Stejskal: Big questions loom as new GM Ali Curtis settles in at Toronto FC

Bill Manning, Ali Curtis, Greg Vanney - Toronto FC - at Curtis press conference

CHICAGO – Ali Curtis doesn’t want to say too much.

The new Toronto FC general manager has ideas about his new club, but he doesn’t yet have all the information. Hired less than two weeks ago after former GM Tim Bezbatchenko left to become president of the Columbus Crew, Curtis doesn’t know most of Toronto’s players, doesn’t have a deep working relationship with the team’s technical staff and doesn’t yet fully understand the club’s culture.

Until he does, the famously meticulous 40-year-old – he brought a 300-page plan to a job interview with the New York Red Bulls before he became their sporting director in December 2014 – isn’t going to be very publicly forthcoming.

“I’ve only been in Toronto two or three days,” Curtis told in Chicago last Thursday ahead of the first two rounds of the MLS SuperDraft. “I think to really, really evaluate things would be unfair for me to do from a public perspective.”  

Thankfully for him, he’s got a little bit of time. Though they’re coming off a miserable 2018 in which they finished ninth in the East, Toronto’s roster is mostly set for the 2019 season. TFC currently have 26 players under contract. That number doesn’t include SuperDraft picks Griffin Dorsey and Adam Wilson, or striker Lucas Janson, whom the club are still exploring bringing back on loan from Argentine club Tigre, according to what a source told last week.

They’ve got plenty of talent and addressed their biggest need of the winter by acquiring Laurent Ciman at center back, a problem spot last season due to persistent injuries to Chris Mavinga and Drew Moor. Things could change in the summer, but Curtis, who ran the Red Bulls in 2015 and 2016 before surprisingly leaving the club following a reported power struggle with then-head coach Jesse Marsch just ahead of the 2017 season, shouldn’t have many first-team signings to make before TFC kickoff their Concacaf Champions League Round of 16 series against Panamanian club Independiente on Feb. 19.

He’ll be busy in the interim, it’s just that most of his work will be done in the shadows. Curtis will listen, learn and analyze, get to know manager Greg Vanney and his technical staff, examine TFC’s sports science and data analytics programs, dive into the club’s academy and build a working relationship with his new boss, TFC president Bill Manning. Other main priorities include learning the ins and outs of TFC’s cap situation and creating a strategic plan for the club within his first 90 days.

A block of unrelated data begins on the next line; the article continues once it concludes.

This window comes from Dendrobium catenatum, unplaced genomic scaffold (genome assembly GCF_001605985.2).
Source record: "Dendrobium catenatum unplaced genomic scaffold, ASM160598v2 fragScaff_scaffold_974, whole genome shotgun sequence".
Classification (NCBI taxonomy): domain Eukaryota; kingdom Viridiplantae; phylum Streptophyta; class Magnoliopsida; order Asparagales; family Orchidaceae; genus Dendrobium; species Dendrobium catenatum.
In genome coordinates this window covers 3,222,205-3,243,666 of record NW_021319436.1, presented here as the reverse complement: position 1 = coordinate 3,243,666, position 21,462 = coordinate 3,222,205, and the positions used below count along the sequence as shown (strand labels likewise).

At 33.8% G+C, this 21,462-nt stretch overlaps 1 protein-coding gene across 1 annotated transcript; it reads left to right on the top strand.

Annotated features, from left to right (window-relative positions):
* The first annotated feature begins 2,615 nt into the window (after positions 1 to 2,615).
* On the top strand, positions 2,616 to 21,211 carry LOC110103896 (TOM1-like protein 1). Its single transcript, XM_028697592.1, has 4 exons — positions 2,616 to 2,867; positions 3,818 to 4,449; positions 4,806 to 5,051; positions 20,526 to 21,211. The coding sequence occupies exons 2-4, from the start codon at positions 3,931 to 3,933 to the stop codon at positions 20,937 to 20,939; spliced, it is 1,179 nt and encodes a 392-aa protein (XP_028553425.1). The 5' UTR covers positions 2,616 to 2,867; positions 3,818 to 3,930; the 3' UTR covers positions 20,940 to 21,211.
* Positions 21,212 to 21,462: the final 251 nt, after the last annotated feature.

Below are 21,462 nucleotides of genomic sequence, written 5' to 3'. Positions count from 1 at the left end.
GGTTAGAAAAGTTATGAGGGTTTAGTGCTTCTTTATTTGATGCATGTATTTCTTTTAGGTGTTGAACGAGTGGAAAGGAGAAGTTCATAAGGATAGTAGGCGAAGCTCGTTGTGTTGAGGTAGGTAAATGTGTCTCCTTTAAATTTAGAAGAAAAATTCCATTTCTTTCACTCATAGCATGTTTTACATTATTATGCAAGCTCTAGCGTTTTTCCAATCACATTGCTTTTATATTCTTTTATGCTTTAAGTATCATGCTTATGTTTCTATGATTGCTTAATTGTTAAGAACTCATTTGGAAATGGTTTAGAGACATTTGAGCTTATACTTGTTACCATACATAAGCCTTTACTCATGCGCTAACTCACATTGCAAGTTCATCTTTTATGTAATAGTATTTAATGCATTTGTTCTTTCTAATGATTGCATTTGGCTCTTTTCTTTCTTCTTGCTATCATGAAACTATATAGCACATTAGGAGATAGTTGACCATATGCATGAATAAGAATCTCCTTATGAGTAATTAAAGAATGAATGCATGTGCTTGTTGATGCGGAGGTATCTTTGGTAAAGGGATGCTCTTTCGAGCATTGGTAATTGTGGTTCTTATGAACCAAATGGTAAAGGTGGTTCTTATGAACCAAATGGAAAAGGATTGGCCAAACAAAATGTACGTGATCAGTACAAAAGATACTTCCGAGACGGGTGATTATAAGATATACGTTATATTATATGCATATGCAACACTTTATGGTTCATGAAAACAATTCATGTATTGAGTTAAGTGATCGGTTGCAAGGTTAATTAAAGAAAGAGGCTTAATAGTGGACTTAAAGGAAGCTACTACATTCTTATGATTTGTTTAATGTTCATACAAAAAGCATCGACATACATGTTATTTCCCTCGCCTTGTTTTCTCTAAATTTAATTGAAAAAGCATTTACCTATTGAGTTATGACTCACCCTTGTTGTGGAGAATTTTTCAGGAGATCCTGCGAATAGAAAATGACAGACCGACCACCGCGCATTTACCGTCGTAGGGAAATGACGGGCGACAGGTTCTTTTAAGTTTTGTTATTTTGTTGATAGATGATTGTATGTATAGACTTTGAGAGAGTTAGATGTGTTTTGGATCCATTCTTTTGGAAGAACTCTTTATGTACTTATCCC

“I think it’s important as quickly as possible that I catch up and get up to speed so I don’t slowdown the momentum of what’s already in place,” he said. “In order to do that, I want to get to know the staff on and off the field, understand who they are, what they do and how they do it. I think it’s important that I get to know the players, as well. Not just how they play, but different kind of background information about their medical history, about all the things that influence their personalities, all the situations that they’re dealing with off the field. Those are probably two areas that I’d like to very quickly gain a comprehensive understanding of, because that influences how we’re going to move forward.”

Next winter is when Curtis will have to move to the forefront. That’s when Designated Players Jozy Altidore, Michael Bradley and Sebastian Giovinco all finish their contracts. All three played huge roles in Toronto’s magical 2017 season, and all three are legends at the club. They’re also getting older and command expensive salaries. Altidore will be 30 at the end of the 2019 season, while Bradley and Giovinco will both be 32. According to the MLS Players Association, the trio combined to make $18.6 million in 2018, with Giovinco and Bradley receiving the two largest salaries in MLS and Altidore making the seventh-most in the league last year.

Figuring out how to handle each DP will be perhaps the most important task of Curtis’ first year in Canada. Will he let all three walk and follow the Atlanta-led trend of targeting younger DPs from South America? Will he bring all three back if TFC make another run at MLS Cup and the Champions League? Could he convince any or all to return on a lower, non-DP salary? For now, of course, all that is uncertain. The only sure things are that Curtis will have a plan in place for every contingency and that he’ll jump headlong into his new role. He’ll expect the same from everyone else around him, too.

“I haven’t sat down with any of the [DPs] yet. I have, we have, communicated, but I think that those questions will be answered later down the line and not right now,” he said. “Just in terms of what’s happening, I think what’s most important is that those guys and all of our other players get into preseason and we go to work. What’s most important is that, not just with those DPs, but with all the guys, with our USL team, all of our Homegrowns, all the guys that we drafted, is that we come in we take our medicals and then we get to work, roll up our sleeves and start moving towards what needs to be achieved this year. That’s what I’m focused on, and that’s what my sense is what the group is focused on, as well.”